The shekel is in a freefall against the dollar, trading at NIS 4.8650, 1.6% above Tuesday's representative exchange rate, NIS 4.7870, which was set before reports on the treasury's plans to impose capital gains tax.

Today's representative exchange rate was set at an all-time high of NIS 4.864, but the nosedive wasn't over and the shekel has weakened further.

An emergency economic plan, expected to be announced by the finance minister later today but largely already leaked to the media, includes capital gains tax and tax on interest-bearing instruments.

Keren Hoz, head of sales desk, treasury at Bank Discount, said that the issue of imposing a tax on the capital market is still vague. Had details been clear-cut, the dollar would have climbed to NIS 4.90. Hoz said that spreads have shrunk slightly to 80 basis points, but they are still relatively high compared with routine trading. "Customers are still waiting, and aren't making long-term deals due to uncertainty," in Hoz's opinion.

The dollar has broken through the NIS 4.8150 technical resistance level, and the market's target is now NIS 4.92. "NIS 4.85 is the stabilization level, dealers are waiting to see what's next," Hoz explained.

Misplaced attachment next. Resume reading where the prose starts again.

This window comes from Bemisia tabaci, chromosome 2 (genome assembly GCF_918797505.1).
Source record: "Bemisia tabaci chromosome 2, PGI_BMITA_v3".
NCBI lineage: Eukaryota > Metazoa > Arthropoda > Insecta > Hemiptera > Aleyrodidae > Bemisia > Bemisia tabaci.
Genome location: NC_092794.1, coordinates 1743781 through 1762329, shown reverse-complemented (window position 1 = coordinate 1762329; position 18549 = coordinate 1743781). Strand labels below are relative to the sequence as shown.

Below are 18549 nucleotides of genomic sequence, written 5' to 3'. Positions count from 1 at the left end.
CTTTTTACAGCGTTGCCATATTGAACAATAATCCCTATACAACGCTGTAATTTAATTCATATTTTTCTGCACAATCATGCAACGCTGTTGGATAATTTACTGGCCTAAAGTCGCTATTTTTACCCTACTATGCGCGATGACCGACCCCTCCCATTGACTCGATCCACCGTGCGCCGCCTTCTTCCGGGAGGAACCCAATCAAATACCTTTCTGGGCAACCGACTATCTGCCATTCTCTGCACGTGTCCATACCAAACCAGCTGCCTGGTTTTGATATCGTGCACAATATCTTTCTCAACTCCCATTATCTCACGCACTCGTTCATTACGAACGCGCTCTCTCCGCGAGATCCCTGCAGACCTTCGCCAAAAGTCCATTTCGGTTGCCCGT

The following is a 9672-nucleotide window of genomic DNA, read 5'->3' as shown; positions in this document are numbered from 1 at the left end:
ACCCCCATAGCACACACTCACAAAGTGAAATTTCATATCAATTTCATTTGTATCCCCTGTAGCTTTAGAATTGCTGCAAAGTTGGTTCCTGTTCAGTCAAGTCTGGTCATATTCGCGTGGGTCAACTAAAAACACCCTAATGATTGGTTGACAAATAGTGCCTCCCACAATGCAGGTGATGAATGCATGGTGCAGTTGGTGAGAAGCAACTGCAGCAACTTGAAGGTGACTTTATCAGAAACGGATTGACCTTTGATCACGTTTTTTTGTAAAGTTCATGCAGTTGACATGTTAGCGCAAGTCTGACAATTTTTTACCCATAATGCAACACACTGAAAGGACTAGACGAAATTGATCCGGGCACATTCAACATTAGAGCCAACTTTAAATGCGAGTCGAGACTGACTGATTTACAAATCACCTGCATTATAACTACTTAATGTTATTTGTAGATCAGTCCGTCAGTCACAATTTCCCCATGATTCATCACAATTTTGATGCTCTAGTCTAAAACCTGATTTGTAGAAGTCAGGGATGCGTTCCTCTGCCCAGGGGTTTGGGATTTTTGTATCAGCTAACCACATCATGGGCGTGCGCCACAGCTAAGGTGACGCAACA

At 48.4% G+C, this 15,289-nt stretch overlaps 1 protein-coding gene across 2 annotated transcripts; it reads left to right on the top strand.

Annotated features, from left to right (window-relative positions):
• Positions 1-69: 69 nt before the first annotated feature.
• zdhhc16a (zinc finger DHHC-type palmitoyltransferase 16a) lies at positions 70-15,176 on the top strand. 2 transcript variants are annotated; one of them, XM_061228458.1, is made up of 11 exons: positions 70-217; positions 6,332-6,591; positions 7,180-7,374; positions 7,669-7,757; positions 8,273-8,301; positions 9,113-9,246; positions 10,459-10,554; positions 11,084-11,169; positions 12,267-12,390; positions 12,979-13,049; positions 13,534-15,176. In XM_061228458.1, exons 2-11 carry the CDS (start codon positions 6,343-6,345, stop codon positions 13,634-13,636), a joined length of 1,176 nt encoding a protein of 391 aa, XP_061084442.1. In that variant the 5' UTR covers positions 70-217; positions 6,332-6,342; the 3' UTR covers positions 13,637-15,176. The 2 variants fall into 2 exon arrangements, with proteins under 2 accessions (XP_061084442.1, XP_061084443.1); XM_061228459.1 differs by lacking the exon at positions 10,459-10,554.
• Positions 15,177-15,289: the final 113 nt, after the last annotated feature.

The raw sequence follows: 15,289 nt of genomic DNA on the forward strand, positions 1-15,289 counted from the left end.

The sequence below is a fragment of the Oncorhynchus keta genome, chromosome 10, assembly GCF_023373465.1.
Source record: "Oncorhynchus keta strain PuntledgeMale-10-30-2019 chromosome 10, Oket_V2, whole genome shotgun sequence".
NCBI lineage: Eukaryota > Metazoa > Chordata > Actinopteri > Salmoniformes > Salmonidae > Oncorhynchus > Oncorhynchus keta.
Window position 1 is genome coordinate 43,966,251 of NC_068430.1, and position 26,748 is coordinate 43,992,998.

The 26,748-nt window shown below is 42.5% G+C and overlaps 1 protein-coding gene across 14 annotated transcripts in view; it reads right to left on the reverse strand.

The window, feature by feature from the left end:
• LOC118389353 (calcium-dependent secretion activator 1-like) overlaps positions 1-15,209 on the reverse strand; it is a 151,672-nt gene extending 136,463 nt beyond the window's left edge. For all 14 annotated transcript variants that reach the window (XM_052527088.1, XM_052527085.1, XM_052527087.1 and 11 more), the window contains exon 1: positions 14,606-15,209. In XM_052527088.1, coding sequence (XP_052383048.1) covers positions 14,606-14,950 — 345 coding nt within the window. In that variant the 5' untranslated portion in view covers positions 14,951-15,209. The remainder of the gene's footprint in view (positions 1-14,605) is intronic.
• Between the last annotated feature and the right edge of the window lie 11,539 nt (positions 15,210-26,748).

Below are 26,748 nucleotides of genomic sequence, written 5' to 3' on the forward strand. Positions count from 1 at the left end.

In the early morning, dealing rooms reported very active trade with spreads as high as 2 agorot. Dealers reported that business sector sell orders moderated the dollar's strong leap. "Many players are exploiting the high levels to sell dollars, particularly as the end of the month is approaching," one trader told us.

Dollar instruments are already taxed, making them more attractive than shekel instruments whose potential yields will be affected by the new tax.

The Rabinovich committee on tax reform was widely expected to recommend imposing tax on capital gains, which had been tax-exempt until now. The committee will probably also recommend imposing 25% tax on savings plans, whether linked to foreign currency, to the CPI, or non-linked savings plans, which are currently tax exempt. In addition, the committee is likely to recommend imposing 15% to 25% tax on bonds and on shares trading on the stock exchange. The tax paid on capital gains generated by bonds and shares will be based on the respective income of the taxpayer.

The committee is due to present its recommendations to Finance Minister Silvan Shalom at the end of May. Should the recommendations be accepted, they would become effective at a later stage.